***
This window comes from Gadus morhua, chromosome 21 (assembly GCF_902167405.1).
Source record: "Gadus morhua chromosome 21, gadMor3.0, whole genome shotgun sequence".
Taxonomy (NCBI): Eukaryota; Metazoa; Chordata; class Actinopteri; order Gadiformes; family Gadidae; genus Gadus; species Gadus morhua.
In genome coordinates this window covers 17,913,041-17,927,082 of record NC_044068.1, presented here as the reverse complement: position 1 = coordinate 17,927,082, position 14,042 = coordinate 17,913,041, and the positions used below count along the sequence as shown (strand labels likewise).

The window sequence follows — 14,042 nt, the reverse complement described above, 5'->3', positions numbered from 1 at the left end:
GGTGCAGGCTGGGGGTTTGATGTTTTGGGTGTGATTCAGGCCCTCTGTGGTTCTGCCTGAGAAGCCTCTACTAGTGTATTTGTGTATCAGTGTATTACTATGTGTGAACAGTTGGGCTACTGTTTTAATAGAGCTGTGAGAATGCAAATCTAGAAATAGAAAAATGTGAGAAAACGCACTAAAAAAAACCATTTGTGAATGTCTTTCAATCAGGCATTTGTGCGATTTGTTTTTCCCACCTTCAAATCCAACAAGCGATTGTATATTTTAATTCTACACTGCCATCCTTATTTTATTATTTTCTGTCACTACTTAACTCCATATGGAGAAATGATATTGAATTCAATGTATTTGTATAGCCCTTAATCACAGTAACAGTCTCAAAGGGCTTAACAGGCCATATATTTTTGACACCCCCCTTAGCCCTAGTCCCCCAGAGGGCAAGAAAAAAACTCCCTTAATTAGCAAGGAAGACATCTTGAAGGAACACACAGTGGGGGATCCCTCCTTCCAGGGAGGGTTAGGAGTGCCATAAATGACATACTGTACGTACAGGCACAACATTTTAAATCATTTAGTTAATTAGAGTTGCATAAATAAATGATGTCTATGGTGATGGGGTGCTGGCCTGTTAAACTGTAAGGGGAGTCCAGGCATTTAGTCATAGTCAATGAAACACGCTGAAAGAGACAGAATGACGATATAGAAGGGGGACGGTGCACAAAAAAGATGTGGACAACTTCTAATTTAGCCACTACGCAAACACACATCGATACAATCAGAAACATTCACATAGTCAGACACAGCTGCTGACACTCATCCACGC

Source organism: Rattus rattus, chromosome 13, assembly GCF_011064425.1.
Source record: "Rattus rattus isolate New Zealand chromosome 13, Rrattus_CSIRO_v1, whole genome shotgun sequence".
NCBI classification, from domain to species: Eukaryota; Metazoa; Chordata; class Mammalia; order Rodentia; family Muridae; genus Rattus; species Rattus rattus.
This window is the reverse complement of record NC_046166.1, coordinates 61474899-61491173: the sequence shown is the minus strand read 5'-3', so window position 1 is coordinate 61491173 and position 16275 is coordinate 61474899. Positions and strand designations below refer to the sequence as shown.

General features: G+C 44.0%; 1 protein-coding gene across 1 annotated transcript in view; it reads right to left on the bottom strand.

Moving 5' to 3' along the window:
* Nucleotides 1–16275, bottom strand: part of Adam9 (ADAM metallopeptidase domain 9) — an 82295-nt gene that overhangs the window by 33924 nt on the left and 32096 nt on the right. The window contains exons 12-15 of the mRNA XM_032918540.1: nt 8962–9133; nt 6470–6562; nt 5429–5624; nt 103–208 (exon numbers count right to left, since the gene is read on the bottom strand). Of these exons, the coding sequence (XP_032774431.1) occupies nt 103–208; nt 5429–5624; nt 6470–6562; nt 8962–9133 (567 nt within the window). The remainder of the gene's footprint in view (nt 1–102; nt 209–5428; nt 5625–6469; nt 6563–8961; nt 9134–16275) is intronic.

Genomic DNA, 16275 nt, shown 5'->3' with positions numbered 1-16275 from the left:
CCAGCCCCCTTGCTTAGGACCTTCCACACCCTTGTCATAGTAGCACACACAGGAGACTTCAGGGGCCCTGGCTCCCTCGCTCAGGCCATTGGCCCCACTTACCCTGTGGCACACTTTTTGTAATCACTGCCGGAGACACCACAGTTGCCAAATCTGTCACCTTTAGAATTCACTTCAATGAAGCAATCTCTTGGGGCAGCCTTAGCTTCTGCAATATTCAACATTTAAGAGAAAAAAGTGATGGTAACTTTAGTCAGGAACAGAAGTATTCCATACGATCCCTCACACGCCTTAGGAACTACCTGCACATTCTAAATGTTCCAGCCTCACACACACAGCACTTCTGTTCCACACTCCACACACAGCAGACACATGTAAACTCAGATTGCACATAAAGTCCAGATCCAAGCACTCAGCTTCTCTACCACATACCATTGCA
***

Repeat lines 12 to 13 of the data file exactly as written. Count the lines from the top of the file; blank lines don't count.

Moving 5' to 3' along the window:
* Nucleotides 1–16275, bottom strand: part of Adam9 (ADAM metallopeptidase domain 9) — an 82295-nt gene that overhangs the window by 33924 nt on the left and 32096 nt on the right. The window contains exons 12-15 of the mRNA XM_032918540.1: nt 8962–9133; nt 6470–6562; nt 5429–5624; nt 103–208 (exon numbers count right to left, since the gene is read on the bottom strand). Of these exons, the coding sequence (XP_032774431.1) occupies nt 103–208; nt 5429–5624; nt 6470–6562; nt 8962–9133 (567 nt within the window). The remainder of the gene's footprint in view (nt 1–102; nt 209–5428; nt 5625–6469; nt 6563–8961; nt 9134–16275) is intronic.